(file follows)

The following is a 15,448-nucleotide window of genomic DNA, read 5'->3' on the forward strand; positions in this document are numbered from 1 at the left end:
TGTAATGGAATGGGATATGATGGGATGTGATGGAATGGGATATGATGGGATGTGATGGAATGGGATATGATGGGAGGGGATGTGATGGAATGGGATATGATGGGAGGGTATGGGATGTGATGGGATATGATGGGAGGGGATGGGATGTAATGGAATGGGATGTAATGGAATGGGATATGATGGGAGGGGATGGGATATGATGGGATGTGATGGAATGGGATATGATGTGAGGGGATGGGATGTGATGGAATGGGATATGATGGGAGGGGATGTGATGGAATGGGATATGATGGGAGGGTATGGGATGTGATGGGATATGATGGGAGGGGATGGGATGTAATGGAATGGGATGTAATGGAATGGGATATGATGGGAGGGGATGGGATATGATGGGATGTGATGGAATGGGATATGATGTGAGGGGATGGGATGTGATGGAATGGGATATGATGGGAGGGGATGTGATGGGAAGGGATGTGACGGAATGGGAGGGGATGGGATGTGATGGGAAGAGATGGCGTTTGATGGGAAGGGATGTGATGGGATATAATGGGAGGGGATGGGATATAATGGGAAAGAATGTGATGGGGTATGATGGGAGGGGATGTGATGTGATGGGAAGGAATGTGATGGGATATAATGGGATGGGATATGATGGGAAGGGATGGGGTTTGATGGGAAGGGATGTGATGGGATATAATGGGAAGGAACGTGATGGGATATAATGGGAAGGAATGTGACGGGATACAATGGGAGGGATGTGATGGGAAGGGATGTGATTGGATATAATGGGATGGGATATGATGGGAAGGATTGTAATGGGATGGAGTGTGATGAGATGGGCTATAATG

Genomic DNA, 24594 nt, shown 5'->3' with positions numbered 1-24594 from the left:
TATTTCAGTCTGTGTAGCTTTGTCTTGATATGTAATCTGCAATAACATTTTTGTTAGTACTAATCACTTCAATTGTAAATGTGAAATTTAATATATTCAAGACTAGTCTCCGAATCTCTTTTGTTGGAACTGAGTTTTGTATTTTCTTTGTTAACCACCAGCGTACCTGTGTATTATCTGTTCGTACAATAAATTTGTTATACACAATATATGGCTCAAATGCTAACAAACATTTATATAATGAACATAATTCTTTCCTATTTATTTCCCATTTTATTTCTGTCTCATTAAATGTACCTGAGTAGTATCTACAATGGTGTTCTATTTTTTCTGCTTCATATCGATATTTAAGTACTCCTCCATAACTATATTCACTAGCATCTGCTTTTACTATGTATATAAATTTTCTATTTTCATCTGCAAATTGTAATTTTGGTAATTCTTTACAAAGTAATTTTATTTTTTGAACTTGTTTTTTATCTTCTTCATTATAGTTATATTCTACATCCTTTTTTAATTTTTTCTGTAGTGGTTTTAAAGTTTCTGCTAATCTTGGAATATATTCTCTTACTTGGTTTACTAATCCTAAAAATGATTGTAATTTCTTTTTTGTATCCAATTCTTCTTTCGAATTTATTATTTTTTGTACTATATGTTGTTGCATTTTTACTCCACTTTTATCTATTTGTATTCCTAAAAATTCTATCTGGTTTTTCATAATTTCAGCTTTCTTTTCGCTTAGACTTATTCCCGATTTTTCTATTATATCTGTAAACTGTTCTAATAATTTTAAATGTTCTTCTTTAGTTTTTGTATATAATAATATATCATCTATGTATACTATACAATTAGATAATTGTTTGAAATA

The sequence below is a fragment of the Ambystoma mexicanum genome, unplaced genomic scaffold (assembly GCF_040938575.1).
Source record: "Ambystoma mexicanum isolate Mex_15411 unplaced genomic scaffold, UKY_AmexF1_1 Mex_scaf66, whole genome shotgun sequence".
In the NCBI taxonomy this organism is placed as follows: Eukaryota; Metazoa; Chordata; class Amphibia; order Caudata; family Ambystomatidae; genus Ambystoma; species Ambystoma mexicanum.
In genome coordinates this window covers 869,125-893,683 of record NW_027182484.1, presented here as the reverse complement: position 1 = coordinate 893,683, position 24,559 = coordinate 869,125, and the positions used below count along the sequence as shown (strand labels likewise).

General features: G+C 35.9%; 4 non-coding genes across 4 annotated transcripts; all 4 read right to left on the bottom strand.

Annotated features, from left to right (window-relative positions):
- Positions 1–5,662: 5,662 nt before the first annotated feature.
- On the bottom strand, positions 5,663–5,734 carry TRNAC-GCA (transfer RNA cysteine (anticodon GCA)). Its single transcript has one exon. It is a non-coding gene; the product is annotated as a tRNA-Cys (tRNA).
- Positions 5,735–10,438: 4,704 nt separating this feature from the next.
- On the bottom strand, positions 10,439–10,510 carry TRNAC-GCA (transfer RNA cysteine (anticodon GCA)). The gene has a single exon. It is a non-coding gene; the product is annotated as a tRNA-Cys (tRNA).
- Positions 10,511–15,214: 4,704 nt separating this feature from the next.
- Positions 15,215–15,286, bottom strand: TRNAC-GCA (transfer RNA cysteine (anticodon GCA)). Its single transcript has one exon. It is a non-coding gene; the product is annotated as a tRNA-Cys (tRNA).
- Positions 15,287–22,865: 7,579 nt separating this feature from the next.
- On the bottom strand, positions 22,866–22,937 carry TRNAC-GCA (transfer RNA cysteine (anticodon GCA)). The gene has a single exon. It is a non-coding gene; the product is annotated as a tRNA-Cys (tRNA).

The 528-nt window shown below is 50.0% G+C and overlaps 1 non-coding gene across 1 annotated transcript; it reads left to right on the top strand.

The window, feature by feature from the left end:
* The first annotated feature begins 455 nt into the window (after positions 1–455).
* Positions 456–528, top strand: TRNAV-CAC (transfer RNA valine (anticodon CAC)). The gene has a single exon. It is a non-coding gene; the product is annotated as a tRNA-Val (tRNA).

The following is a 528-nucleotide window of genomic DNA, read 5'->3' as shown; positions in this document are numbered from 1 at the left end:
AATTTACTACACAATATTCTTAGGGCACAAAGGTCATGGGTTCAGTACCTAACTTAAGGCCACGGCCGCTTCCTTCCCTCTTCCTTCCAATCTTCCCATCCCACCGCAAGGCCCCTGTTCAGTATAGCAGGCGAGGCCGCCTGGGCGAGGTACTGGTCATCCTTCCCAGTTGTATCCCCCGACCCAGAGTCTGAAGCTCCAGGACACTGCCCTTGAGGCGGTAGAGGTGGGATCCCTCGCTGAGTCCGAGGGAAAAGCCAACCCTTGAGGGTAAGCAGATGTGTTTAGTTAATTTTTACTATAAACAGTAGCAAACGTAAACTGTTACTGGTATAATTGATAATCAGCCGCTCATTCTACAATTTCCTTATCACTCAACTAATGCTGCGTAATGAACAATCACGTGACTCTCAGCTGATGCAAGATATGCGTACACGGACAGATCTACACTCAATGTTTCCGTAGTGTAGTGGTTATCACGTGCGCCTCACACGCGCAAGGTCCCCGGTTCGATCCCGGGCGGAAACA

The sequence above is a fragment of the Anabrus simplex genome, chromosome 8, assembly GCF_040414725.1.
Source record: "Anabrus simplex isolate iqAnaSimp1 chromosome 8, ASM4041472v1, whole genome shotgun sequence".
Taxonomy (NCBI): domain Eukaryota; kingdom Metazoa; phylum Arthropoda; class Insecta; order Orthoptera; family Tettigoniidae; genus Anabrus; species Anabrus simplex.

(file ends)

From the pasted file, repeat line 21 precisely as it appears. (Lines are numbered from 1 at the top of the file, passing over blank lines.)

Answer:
* The first annotated feature begins 455 nt into the window (after positions 1–455).